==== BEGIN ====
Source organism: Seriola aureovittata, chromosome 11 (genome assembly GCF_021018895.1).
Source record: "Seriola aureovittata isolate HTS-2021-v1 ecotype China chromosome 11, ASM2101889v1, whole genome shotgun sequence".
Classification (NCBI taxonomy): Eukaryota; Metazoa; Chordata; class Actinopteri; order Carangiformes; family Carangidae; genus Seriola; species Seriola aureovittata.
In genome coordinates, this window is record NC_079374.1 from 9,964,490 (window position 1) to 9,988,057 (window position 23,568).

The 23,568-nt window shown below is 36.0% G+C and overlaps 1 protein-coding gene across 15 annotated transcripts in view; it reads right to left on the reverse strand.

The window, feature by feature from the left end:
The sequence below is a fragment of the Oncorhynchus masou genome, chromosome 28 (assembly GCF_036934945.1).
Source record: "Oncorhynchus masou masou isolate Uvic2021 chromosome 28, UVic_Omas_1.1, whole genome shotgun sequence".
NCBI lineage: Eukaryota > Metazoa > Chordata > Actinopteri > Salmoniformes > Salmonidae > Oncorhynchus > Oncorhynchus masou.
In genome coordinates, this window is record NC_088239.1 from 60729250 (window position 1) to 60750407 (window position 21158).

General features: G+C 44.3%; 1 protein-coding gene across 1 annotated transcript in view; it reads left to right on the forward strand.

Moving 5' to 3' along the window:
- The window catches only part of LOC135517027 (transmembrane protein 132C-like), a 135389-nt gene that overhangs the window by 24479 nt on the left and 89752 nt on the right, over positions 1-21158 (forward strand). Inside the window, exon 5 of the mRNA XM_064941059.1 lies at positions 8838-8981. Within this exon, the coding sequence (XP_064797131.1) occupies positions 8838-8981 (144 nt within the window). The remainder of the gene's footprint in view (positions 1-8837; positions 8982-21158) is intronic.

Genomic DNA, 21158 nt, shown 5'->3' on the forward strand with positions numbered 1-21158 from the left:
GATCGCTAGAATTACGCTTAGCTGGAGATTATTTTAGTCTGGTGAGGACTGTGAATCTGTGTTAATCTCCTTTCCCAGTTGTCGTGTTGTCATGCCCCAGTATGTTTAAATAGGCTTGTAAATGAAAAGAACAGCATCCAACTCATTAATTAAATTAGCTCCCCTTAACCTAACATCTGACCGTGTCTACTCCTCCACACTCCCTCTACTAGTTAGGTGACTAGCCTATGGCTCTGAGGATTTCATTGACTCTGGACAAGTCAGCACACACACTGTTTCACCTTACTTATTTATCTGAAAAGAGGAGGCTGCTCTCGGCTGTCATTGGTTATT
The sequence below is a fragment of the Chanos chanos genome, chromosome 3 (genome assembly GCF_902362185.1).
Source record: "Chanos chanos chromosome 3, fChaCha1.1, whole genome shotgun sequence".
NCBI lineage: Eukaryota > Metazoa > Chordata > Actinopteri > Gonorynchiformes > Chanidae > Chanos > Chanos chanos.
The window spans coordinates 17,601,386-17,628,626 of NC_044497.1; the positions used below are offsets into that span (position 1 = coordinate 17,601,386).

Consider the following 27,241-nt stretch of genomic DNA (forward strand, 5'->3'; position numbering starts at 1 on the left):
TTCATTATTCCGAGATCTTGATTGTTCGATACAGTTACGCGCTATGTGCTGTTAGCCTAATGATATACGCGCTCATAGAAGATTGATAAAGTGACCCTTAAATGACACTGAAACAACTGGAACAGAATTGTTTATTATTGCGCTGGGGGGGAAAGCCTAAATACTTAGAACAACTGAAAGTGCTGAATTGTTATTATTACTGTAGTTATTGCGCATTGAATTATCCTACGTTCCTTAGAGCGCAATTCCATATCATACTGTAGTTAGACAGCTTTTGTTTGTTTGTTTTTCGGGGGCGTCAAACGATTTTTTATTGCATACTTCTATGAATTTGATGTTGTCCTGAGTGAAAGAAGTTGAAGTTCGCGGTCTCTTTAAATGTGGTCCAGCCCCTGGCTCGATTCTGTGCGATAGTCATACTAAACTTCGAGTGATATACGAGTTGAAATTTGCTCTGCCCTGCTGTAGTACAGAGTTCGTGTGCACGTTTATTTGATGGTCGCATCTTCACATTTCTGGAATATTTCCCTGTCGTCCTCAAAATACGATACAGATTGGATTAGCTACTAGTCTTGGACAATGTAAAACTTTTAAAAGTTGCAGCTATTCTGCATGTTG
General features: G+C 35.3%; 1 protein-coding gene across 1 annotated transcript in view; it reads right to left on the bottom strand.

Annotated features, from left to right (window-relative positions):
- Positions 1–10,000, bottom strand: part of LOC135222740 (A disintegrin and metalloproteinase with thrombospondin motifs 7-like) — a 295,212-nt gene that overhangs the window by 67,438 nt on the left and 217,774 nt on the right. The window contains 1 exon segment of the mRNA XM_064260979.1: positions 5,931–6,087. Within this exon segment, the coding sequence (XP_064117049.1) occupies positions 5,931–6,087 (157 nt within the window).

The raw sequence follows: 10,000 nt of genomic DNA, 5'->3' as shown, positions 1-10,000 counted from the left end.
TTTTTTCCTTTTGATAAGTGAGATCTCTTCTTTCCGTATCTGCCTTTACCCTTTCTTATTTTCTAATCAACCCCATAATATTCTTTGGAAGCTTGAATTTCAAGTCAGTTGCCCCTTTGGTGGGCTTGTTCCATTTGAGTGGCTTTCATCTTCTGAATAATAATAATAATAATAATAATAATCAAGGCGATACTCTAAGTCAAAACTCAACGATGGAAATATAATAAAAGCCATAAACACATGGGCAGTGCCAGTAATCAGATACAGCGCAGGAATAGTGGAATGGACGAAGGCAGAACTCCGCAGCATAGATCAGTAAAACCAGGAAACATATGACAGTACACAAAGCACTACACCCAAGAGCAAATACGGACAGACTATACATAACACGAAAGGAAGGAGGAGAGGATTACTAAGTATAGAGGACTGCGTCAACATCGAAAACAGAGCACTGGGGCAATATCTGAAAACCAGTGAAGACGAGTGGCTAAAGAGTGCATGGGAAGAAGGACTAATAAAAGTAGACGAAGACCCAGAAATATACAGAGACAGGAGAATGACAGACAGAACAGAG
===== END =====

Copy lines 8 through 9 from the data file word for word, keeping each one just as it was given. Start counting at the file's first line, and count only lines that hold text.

Source record: "Oncorhynchus masou masou isolate Uvic2021 chromosome 28, UVic_Omas_1.1, whole genome shotgun sequence".
NCBI lineage: Eukaryota > Metazoa > Chordata > Actinopteri > Salmoniformes > Salmonidae > Oncorhynchus > Oncorhynchus masou.